Foundation Medicine last week announced that results from a 24-month, multi-institution collaboration demonstrating the analytic validation of its cancer genomic profiling assay, FoundationOne™, were published in the online edition of Nature Biotechnology3. This publication is the first to apply and extend the guidelines established by the Next-Generation Sequencing: Standardization of Clinical Testing (Nex-StoCT) workgroup to validate a clinical sequencing-based assay for cancer, therefore setting the standard for validation of targeted NGS in cancer.
About Foundation Medicine
Foundation Medicine® (NASDAQ: FMI) is a molecular information company dedicated to a transformation in cancer care in which treatment is informed by a deep understanding of the genomic changes that contribute to each patient's unique cancer. The company's initial clinical assay, FoundationOne™, is a fully informative genomic profile to identify a patient's individual molecular alterations and match them with relevant targeted therapies and clinical trials. Foundation Medicine's molecular information platform aims to improve day-to-day care for patients by serving the needs of clinicians, academic researchers and drug developers to help advance the science of molecular medicine in cancer. For more information, please visit www.FoundationMedicine.com or follow Foundation Medicine on Twitter (@FoundationATCG).
Foundation Medicine® is a registered trademark, and FoundationOne™ is a trademark of Foundation Medicine, Inc.
Cautionary Note Regarding Forward-Looking Statements
This press release contains "forward-looking statements" within the meaning of the Private Securities Litigation Reform Act of 1995, including, but not limited to, statements regarding new and potentially clinically actionable gene fusions, the development of new treatment options for patients with certain gene fusions, the evolution of FoundationOneTM, and the clinical utility of FoundationOneTM and next-generation sequencing as a method to discover novel drug sensitive genomic alterations. All such forward-looking statements are based on management's current expectations of future events and are subject to a number of risks and uncertainties that could cause actual results to differ materially and adversely from those set forth in or implied by such forward-looking statements. These risks and uncertainties include the risks that FoundationOneTM and any subsequent products may never achieve significant commercial adoption or reimbursement support; Foundation Medicine is unable to achieve profitability, to compete successfully, to manage its growth, or to develop its molecular information platform; and the risks described under the caption "Risk Factors" in Foundation Medicine's Registration Statement on Form S-1 (File No. 333-190226), which is on file with the Securities and Exchange Commission, as well as other risks detailed in Foundation Medicine's subsequent filings with the Securities and Exchange Commission. All information in this press release is as of the date of the release, and Foundation Medicine undertakes no duty to update this information unless required by law.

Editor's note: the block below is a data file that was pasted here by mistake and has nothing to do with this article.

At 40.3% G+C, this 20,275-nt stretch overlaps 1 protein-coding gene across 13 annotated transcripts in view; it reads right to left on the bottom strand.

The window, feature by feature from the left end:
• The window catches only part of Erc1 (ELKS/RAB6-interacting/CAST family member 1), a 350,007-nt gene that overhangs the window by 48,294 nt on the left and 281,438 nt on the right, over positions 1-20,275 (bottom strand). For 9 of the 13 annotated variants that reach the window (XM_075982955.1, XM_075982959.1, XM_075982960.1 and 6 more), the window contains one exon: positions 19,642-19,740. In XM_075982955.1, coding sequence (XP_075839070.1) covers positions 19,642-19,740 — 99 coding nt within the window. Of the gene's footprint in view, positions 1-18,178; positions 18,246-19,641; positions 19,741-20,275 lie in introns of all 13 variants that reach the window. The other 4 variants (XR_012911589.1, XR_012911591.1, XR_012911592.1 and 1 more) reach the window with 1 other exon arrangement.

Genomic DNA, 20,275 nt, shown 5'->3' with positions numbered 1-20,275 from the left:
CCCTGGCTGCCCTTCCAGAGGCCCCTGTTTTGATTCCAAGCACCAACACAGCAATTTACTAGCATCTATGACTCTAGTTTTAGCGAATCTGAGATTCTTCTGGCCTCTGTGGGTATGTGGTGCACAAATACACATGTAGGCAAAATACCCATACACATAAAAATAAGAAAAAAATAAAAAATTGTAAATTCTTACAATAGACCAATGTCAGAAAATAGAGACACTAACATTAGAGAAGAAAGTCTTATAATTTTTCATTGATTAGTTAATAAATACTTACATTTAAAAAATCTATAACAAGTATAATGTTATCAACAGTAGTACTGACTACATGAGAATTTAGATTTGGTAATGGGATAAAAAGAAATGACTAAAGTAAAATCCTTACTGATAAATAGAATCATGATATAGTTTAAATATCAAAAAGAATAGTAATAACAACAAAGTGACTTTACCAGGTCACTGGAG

1. Vaishnavi, A. et al. Oncogenic and drug sensitive NTRK1 rearrangements in lung cancer. Nature Medicine, 2013. DOI: 10.1038/nm.3352.
2. American Cancer Society. Cancer Facts & Figures 2012.
3. Frampton, G.M. et al. Validation and clinical application of a cancer genomic profiling test using next-generation sequencing. Nature Biotechnology, 2013; DOI: 10.1038/NBT.2696.